The Earth of Ashes
by Yukimi Ogawa
I am everywhere. And I am everything.
I remember opening a door. The door. I took a seat without being asked or permitted to, but I knew she wanted me to do so. The sun was setting. Crows were singing. The lady with huge earrings froze me with her jet-black eyes, but I didn’t feel uncomfortable.
“If you want to claim that boy,” the lady suggested, “you claim him completely.”
She smiled. The first thing I wanted to ask was “how.” Instead I said, “what boy?”
“You can have him.” She ignored me.
The sun had almost set, and the room was dark, but I could see her glittering black eyes, casting shadows that almost hurt my hazel ones. I knew they were not safe. I knew they were burning from desire. But after all, I knew mine, too, were shining out of expectations.
“You say yes or no, before the sun goes down completely below the horizon.”
I looked out the window. Only a few inches above the earth, with vermilion and orange and lavender, and countless shades of countless colors trailing behind it. After that, the dark sky, the color of her eyes, already yielded a few stars. I considered almost nothing at all before I said:
So I am the earth now.
I see the sun set and rise at the same time; I know every single shape the moon takes; I can rouse all the volcanoes at once and feel at the same time the still life of deep seas.
And always, I feel him.
I nourish cultivation, dreaming of the day he tastes it. I polish water running out of a mountain, imagining how it goes down his throat. Where he sets foot, I am there to accept his weight. When he breathes, it’s the air I sweetened for him.
I left my former body to the lady with huge earrings. I don’t know what she made out of it. I don’t want to know. Before I met her, to him I was nothing. Only once, when everyone laughed at my strange eyes and skin and hair, the color of which were so different from theirs… he didn’t laugh and said he liked colors. He soon forgot everything about it, but it was just so enough for me to go on.
And now he cannot live without me.
I love to see his profile when he sees me and murmurs, How beautiful. I love the way he disturbs ivy covering the whole trunk of a tree and touches the rough skin of the bark with his smooth, young hands. I love that when he observes flowers he only admires the color and feels the texture of the petal, but never picks the thing off me to kill it. Landscapes are changed. Skies and mountains are painted to his whim. Icicles are formed on purpose. Everything he sees is here for him.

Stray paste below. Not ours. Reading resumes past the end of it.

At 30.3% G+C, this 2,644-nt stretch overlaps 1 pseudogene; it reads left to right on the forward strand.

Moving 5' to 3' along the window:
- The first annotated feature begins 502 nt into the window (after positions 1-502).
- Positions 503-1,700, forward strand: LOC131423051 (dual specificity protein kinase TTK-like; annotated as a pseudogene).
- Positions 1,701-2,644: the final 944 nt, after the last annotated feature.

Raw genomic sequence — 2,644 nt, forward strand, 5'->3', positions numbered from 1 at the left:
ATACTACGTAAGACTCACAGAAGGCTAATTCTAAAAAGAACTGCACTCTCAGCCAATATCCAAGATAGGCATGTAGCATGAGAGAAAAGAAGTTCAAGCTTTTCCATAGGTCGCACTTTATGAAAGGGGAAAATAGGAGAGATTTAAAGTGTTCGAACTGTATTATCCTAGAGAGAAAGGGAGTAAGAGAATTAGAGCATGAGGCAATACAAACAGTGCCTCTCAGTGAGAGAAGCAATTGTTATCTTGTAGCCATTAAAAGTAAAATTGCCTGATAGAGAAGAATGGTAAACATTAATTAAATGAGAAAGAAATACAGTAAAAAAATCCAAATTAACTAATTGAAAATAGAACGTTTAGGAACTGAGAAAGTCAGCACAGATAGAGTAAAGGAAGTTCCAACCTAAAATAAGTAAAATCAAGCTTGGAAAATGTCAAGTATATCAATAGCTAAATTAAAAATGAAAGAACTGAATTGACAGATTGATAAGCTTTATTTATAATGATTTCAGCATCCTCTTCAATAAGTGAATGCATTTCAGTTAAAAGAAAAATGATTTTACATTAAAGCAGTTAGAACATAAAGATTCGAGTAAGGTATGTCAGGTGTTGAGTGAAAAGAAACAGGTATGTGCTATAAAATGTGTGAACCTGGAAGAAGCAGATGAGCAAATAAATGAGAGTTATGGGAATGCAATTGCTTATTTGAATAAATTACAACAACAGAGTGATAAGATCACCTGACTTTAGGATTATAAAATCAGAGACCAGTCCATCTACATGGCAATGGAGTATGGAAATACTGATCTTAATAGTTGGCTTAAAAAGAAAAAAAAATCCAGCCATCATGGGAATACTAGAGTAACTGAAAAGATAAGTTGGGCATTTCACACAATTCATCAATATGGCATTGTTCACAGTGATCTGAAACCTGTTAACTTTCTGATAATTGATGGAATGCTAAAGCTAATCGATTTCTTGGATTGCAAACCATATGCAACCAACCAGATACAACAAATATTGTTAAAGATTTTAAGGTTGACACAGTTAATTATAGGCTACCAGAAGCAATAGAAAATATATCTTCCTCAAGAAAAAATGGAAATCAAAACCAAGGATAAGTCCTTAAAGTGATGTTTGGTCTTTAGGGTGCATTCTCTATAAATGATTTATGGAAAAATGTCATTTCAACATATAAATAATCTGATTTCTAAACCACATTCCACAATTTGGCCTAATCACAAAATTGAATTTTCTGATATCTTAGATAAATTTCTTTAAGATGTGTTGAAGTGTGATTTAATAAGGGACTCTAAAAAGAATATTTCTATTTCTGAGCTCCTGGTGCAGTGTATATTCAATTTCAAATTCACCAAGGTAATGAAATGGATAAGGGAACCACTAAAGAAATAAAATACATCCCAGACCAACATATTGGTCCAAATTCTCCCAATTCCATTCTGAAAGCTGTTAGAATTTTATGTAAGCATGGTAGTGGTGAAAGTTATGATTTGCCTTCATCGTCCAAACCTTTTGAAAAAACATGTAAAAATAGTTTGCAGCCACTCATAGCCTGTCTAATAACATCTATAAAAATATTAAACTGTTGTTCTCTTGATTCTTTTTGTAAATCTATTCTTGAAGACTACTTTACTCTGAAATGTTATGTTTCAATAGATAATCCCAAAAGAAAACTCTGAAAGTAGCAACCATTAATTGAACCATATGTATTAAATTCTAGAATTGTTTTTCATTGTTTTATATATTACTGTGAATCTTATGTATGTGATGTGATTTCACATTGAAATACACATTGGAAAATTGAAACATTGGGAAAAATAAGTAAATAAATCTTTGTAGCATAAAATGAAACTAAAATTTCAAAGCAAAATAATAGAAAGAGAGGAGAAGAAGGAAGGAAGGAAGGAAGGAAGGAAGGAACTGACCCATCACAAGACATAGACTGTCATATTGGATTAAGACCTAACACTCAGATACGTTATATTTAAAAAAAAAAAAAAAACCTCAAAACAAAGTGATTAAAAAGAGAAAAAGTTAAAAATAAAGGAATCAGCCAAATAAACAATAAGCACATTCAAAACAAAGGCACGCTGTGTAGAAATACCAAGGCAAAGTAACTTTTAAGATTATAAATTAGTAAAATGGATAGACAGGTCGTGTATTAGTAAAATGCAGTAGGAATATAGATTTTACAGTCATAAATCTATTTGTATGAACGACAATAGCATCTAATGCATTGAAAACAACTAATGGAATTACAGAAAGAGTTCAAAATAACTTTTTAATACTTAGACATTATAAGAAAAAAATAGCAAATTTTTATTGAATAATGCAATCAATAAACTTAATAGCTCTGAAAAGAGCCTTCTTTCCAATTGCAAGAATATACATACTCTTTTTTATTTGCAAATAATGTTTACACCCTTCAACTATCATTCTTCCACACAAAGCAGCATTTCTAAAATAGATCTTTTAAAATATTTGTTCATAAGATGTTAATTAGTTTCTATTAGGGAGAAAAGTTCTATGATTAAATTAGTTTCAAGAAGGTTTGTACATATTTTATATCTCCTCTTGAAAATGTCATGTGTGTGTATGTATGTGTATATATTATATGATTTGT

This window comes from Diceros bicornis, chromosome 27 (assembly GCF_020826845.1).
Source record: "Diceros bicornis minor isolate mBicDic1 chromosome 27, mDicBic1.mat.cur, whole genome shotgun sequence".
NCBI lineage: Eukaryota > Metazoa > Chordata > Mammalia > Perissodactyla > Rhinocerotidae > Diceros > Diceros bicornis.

I see him turning into a man from a boy. And I see him meet a woman.
I hear him asking for her hand, in a beautiful field beside a river, a place I prepared for this occasion. Such a typical woman, with a straight, black hair, and brown eyes so dull with no light in them. Her existence doesn’t even evoke a ripple on a pond, doesn’t even move a grain of sand. Nothing now disturbs me much. I can do anything the woman cannot. He cannot live without me.
Then one day I see him start a family with his woman, and build a house on me to live with her and their children, all of them with eyes like hers. I concentrate extra energy on this ground of his house. He decides to plant flowers in the garden, and so digs into me. Then he throws seeds onto me. I gasp, sensing delight I’ve never felt, and so the flowers flourish in this garden, like no one can make them do out of the dry soil on this plain, full of volcano ashes from ancient times.
I sometimes surprise his children with fragments of crystal, making them emerge from beneath the surface soil, stealing them from the ash layer deep within me, the one that had long nurtured and embraced the quartz. Most of them are clear and transparent, but sometimes, I even tire myself pushing purple ones. Gifts from the earth, I hear him tell the children. I quiver. The gifts always twinkle beautifully in his hands, even long after the children get tired and abandon them.